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Louth Races attract thousands but it's a bittersweet pilgrimage as the drought bites

Olivia Ralph, Sunday August 11, 2019 - 13:54 EST
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The Louth Races in outback New South Wales attract thousands of people every year. - ABC

On the eastern side of the Darling River in outback New South Wales — literally the 'back o' Bourke' — you'll find a town with a tiny population that inflates to the thousands one race weekend every August.

Louth, home to 43 people, has traversed a similar path to other towns 'beyond the black stump'.

Once a bastion of Australia's colonial agricultural economy, it is slowly drying up, much like the landscape surrounding it.

"This time last year the kangaroos were just dying … this year we're seeing absolutely no life at all," says Patrick Curtis.

He's a member of the South Louth Angling Club, a group of mates from Bendigo, Victoria, who have travelled to the Louth Races every year for almost four decades.

"The rules are: no women, no TV, no radio, no phone and usually the same clothes for the fortnight," Mr Curtis says.

For the past few years, their annual pilgrimage for a week of shooting, fishing and horseracing has been bittersweet as the drought continues to bite.

"We haven't caught any fish … the river is dead, there's no life. It's just heartbreaking."

Louth is the home of Dunlop Station where the first mechanised sheep shearing is said to have occurred.

The town once boasted bakeries, butchers, hotels, a general store, Chinese garden and at least one factory.

Today, the lone reed of economic activity is Shindy's Inn; part pub, part cafe, it's the proverbial, and literal, centre of town.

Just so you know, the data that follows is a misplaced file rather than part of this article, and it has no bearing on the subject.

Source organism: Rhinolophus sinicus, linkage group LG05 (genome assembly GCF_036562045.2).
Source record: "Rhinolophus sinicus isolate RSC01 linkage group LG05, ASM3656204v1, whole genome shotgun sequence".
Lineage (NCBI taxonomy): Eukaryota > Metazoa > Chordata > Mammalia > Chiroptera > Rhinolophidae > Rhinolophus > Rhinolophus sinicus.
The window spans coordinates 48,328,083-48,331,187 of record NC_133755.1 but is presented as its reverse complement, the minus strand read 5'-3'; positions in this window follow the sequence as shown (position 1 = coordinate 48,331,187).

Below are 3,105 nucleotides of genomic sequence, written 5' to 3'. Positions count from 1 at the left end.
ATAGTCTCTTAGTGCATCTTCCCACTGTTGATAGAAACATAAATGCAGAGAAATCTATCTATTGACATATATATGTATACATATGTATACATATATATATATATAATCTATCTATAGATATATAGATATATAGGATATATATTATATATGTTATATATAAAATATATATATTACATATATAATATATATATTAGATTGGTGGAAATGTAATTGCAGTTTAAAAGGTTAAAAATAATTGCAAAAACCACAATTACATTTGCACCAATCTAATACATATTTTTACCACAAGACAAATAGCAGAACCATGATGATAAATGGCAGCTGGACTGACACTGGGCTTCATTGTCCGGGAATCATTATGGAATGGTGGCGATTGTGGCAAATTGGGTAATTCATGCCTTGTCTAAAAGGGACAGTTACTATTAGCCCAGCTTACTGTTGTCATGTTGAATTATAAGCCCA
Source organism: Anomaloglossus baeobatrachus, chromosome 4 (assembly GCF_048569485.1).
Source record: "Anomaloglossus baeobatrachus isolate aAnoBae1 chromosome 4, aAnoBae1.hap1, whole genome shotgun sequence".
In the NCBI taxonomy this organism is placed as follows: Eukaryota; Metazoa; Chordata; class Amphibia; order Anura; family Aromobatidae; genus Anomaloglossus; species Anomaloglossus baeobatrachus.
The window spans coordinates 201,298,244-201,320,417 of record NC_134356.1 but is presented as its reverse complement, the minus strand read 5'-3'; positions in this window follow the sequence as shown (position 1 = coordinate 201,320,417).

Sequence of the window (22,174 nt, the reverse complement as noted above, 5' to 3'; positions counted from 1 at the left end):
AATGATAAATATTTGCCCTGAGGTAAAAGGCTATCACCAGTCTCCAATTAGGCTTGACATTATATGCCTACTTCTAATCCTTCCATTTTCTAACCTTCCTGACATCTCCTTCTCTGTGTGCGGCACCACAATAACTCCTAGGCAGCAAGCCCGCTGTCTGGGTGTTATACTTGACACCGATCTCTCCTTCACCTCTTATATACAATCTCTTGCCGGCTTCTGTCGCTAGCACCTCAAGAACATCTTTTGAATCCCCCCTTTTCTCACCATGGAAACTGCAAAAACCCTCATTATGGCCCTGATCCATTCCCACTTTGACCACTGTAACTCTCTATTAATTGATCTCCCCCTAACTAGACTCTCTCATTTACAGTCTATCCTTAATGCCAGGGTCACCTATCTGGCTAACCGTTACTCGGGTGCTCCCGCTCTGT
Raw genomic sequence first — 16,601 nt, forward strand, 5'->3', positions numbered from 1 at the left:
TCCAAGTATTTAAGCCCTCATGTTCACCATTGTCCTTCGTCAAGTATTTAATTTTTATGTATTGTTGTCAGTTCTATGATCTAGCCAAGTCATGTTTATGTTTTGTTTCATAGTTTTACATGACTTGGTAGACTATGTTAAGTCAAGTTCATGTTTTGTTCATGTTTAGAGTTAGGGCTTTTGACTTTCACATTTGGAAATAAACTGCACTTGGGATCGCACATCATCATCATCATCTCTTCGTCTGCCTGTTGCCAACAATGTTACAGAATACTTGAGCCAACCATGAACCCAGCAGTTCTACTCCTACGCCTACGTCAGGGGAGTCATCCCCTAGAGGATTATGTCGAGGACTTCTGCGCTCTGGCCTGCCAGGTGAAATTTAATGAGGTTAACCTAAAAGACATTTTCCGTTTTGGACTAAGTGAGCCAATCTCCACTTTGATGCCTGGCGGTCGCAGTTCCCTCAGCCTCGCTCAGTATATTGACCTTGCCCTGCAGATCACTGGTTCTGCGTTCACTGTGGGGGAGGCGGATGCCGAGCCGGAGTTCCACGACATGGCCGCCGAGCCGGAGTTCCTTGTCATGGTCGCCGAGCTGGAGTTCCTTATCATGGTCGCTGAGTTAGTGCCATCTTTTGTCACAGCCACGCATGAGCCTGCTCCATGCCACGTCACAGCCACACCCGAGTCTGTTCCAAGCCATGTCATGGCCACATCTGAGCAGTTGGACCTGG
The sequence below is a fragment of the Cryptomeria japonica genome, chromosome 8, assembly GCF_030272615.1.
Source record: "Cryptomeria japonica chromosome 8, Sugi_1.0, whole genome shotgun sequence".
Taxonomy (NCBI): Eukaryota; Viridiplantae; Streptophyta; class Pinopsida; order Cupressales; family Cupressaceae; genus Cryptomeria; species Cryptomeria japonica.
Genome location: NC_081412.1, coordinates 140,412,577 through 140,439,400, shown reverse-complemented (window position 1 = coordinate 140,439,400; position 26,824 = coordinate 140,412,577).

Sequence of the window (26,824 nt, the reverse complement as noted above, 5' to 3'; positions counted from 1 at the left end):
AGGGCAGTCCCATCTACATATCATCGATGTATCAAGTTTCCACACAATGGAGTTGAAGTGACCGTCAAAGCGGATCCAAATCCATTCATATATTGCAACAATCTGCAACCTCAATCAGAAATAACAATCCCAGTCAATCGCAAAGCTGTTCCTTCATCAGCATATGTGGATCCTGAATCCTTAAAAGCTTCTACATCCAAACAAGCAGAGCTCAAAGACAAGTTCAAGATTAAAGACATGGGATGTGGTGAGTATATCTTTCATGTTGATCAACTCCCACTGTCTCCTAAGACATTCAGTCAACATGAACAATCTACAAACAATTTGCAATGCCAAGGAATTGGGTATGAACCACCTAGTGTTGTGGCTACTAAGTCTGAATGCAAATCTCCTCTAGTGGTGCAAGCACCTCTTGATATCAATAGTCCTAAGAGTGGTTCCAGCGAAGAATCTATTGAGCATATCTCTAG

By lunchtime Friday, the beer was flowing, the crowds were building and communities surrounding Louth were making their way to town — as it's not only Louth that marks the race meeting on the calendar.

It's the biggest fundraiser of the year for the Cobar Camels rugby team and the Parkes Car Club who run the bar and food at the races respectively.

"There's no way we could do it without the support of those groups — we're all volunteers doing it to see a positive impact on the local economy," Alex Murray says.

"And you see such a diverse range of people come to Louth. You can be standing at the bar as if you're dressed to go to Randwick, next to a bloke in a pair of footy shorts and a pair of thongs."

It's the people that have brought Doug Carroll back to the races for the past 60 years.

At 94, Carroll is the oldest bookmaker in the world, a title soon to be made official with an entry in the Guinness Book of Records.

"I'm not going to retire until I'm done with what I'm doing," Mr Carroll says.

"[Louth] is the best country meet anywhere … I love the ups and downs, I love meeting people, it keeps my head moving."

But it's not just the people putting smiles on faces.

Gavin McKenna bought a 1990-model Suzuki caravan just before Easter this year with a plan to kit it out and drive it to Louth.

"I did it just to make everyone laugh, make everyone smile and it's doing everything I wanted it to," he says.

"Money isn't everything and maybe putting a smile on people's faces is going to help … I hope."


© ABC 2019

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